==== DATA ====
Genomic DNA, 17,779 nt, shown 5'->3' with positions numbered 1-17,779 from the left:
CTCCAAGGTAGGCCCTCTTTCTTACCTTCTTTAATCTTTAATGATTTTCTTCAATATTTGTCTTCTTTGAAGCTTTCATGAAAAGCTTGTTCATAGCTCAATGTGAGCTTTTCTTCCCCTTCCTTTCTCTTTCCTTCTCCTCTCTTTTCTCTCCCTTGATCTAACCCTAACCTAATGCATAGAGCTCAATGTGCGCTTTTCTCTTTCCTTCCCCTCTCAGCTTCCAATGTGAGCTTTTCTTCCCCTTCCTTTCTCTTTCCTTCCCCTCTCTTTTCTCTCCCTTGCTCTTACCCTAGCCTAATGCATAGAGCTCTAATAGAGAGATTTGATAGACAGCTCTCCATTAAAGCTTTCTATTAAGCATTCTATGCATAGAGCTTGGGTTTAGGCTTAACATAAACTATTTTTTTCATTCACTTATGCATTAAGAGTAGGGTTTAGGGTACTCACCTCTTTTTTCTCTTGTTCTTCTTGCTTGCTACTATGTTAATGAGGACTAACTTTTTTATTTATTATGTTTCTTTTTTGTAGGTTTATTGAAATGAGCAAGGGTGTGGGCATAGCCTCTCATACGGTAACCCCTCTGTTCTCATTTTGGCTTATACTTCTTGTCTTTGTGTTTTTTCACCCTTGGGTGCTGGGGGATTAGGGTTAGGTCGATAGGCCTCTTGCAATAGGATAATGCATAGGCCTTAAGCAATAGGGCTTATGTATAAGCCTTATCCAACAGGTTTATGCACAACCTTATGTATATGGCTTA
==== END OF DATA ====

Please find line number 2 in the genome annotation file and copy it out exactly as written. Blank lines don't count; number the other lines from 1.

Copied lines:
CTCCAAGGTAGGCCCTCTTTCTTACCTTCTTTAATCTTTAATGATTTTCTTCAATATTTGTCTTCTTTGAAGCTTTCATGAAAAGCTTGTTCATAGCTCAATGTGAGCTTTTCTTCCCCTTCCTTTCTCTTTCCTTCTCCTCTCTTTTCTCTCCCTTGATCTAACCCTAACCTAATGCATAGAGCTCAATGTGCGCTTTTCTCTTTCCTTCCCCTCTCAGCTTCCAATGTGAGCTTTTCTTCCCCTTCCTTTCTCTTTCCTTCCCCTCTCTTTTCTCTCCCTTGCTCTTACCCTAGCCTAATGCATAGAGCTCTAATAGAGAGATTTGATAGACAGCTCTCCATTAAAGCTTTCTATTAAGCATTCTATGCATAGAGCTTGGGTTTAGGCTTAACATAAACTATTTTTTTCATTCACTTATGCATTAAGAGTAGGGTTTAGGGTACTCACCTCTTTTTTCTCTTGTTCTTCTTGCTTGCTACTATGTTAATGAGGACTAACTTTTTTATTTATTATGTTTCTTTTTTGTAGGTTTATTGAAATGAGCAAGGGTGTGGGCATAGCCTCTCATACGGTAACCCCTCTGTTCTCATTTTGGCTTATACTTCTTGTCTTTGTGTTTTTTCACCCTTGGGTGCTGGGGGATTAGGGTTAGGTCGATAGGCCTCTTGCAATAGGATAATGCATAGGCCTTAAGCAATAGGGCTTATGTATAAGCCTTATCCAACAGGTTTATGCACAACCTTATGTATATGGCTTA